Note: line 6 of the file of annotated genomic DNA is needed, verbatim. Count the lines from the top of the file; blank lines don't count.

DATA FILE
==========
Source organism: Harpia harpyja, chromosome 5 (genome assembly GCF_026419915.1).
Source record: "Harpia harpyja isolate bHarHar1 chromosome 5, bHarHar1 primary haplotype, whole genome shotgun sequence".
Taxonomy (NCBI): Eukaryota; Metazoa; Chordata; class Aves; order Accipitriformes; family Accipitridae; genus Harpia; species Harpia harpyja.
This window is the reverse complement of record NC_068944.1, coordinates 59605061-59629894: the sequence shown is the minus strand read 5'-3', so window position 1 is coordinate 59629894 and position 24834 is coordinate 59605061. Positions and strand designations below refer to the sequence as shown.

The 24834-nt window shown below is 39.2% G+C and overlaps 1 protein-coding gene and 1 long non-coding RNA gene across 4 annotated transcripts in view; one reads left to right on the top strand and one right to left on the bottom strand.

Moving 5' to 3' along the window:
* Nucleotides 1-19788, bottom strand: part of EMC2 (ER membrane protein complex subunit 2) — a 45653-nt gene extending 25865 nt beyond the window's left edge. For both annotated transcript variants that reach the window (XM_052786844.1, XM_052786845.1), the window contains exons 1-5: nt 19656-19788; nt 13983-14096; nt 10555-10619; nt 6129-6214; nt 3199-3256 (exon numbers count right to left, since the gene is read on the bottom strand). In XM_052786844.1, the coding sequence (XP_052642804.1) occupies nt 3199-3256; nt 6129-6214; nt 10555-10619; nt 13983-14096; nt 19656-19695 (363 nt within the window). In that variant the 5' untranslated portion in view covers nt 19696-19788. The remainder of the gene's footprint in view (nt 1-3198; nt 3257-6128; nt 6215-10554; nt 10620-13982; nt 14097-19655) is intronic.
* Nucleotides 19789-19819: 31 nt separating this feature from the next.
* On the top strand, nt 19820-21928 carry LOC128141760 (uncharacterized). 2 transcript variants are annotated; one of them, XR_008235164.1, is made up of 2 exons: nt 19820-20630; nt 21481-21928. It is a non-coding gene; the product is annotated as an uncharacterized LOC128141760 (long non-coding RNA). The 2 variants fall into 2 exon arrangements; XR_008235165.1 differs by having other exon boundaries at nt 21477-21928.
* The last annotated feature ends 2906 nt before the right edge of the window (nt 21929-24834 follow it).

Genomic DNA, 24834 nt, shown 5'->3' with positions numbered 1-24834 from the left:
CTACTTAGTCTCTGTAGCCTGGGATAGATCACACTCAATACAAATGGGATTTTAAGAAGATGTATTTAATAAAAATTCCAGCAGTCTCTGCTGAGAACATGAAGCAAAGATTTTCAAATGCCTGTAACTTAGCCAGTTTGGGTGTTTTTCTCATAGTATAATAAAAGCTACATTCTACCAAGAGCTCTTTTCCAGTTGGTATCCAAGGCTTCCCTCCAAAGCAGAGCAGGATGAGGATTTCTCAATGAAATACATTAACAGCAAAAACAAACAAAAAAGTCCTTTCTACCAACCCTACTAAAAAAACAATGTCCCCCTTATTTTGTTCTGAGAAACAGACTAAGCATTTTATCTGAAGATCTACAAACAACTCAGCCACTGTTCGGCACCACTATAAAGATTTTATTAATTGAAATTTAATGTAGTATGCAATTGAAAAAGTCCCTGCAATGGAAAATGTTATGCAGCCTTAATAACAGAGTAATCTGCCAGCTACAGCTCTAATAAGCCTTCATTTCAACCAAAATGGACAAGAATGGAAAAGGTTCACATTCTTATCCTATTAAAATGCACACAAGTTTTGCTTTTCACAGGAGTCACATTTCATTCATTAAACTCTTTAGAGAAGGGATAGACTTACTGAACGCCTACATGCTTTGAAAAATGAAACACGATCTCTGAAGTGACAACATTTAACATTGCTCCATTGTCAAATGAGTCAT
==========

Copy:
Moving 5' to 3' along the window: